Flourished Circa 2485-2472 b.c.e.
King, Dynasty 5
Trade Promoter . Sahure, the second king of Dynasty 5 (2500-2350 b.c.e.), commissioned the earliest known oceangoing ships. Sahure’s reign is credited with the earliest detailed representations of the types of seagoing vessels that were in use on the Mediterranean during the years of the Egyptian Old Kingdom. Early Egyptian annals mention that Sahure promoted trade all over the Egyptian world. He sent expeditions to the Sinai Peninsula and to the fabled East African land of Punt (probably in the vicinity of modern Somalia). Inscriptions also show that he sent miners for special hard stone far to the south of ancient Egypt, to the vicinity of the modern Egyptian-Sudanese border.
“Byblos” ships? What was the Egyptian name for the ships seen on Sahure’s relief sculptures? It is often assumed that these vessels are the type called “Byblos” ships, named after the Lebanese city of Byblos with which the Egyptians had close trade relations. Inscriptions over the ships do not identify them by type—the main reason they are identified as “Byblos” ships is that there are men aboard them with pointed beards, a non-Egyptian style of wearing facial hair that in Egyptian art is usually associated with men from Syria-Palestine. But there are still a few questions that scholars would like to answer. They really have no idea why certain ships were called “Byblos.” Was it because they were built in or near Byblos? Or was it because they were the type of ship that customarily traded with Byblos, much like in nineteenth-century America, when ships that sailed from the United States to east Asia were called “China Clippers”? One thing that can be said about Byblos ships in the Old Kingdom is that they were not confined to the Egypt-Byblos route. In fact, the earliest reference places them on the Red Sea, heading toward the East African land of Punt.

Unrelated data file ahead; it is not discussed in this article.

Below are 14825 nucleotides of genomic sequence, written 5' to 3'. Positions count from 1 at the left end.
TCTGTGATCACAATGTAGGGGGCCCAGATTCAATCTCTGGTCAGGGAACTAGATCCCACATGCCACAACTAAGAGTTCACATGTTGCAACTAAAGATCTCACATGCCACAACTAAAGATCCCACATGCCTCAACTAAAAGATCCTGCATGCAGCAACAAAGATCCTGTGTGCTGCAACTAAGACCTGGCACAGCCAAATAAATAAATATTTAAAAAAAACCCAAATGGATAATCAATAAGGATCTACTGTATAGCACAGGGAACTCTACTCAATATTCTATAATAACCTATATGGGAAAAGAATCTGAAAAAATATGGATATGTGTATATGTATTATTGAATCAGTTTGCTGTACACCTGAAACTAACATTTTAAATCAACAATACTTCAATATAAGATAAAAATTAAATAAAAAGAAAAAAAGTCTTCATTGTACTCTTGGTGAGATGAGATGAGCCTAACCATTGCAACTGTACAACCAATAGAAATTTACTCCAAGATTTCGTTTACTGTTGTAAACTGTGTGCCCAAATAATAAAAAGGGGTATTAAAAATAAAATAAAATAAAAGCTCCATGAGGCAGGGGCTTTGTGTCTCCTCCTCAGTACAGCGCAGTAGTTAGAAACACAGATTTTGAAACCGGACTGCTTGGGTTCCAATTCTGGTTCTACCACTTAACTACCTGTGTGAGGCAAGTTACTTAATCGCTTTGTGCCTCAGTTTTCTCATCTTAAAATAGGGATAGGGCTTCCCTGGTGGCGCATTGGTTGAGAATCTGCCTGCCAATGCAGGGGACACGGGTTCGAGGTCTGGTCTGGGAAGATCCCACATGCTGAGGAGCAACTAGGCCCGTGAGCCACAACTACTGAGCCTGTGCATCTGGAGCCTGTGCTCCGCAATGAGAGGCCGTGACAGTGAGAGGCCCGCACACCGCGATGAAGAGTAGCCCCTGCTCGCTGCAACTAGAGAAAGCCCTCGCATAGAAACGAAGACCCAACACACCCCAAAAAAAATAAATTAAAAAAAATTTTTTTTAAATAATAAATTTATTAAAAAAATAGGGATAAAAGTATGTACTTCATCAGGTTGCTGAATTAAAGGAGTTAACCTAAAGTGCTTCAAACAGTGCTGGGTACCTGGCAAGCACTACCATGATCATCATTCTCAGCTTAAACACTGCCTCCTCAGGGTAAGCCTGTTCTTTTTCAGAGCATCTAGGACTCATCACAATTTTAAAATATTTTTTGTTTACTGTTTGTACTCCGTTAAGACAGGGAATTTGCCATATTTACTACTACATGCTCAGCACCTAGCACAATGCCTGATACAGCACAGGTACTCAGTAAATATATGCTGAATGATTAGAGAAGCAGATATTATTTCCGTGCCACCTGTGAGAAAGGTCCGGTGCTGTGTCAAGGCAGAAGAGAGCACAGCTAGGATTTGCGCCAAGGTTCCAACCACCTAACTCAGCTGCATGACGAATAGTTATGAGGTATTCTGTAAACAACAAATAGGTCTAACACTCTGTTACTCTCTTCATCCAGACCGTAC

Anatomy of a Ship . What were these seagoing ships like? A plausible estimate suggests that they were fifty feet long, if the human figures aboard are drawn approximately to scale— if they are too big, then the ships might have ranged up to one hundred feet in length. The ships probably did not have any keel, or backbone, to make the hull rigid and keep it from bending and sagging as it traveled over the moving surface of the water. (This flexing of a wooden hull as it passes over waves and troughs is called hogging.) Instead, the Egyptians held the ends of their ship up with a heavy rope cable (called a “hogging truss”), tied to each end of the vessel, which they could twist to maintain proper tension. Another unusual aspect of these ships, from the point of view of modern sailing-vessel construction, is that they had “bi-pod” masts. The masts had two legs, unlike the single-pole masts that were more common in Egypt and are in almost universal use today for sailing craft. The bi-pod mast had the advantage of not putting all the weight of the rigging onto a single point in the bottom of the hull. Finally, although this detail is not completely visible in the Sahure relief sculptures, scholars know that Egyptian wooden boats and ships were literally sewn together, rather than nailed like modern wooden vessels. Channels were cut into the interior surfaces of planks, and heavy ropes were threaded through them to tie planks to each other—a practice that is rare but was actually still in use in the twentieth century c.e. for the construction of local freighters on the Indian Ocean.
Björn Landstrom, Ships of the Pharaohs: 4000 Years of Egyptian Shipbuilding (Garden City, N.Y.: Doubleday, 1970; London: Allen & Unwin, 1970), pp. 63–69.
Steve Vinson, Egyptian Boats and Ships (Princes Risborough, Buckinghamshire, U.K.: Shire Publications, 1994), pp. 23–24.
Cheryl A. Ward, Sacred and Secular: Ancient Egyptian Ships and Boats (Boston: University Museum for the Archaeological Institute of America, 1999).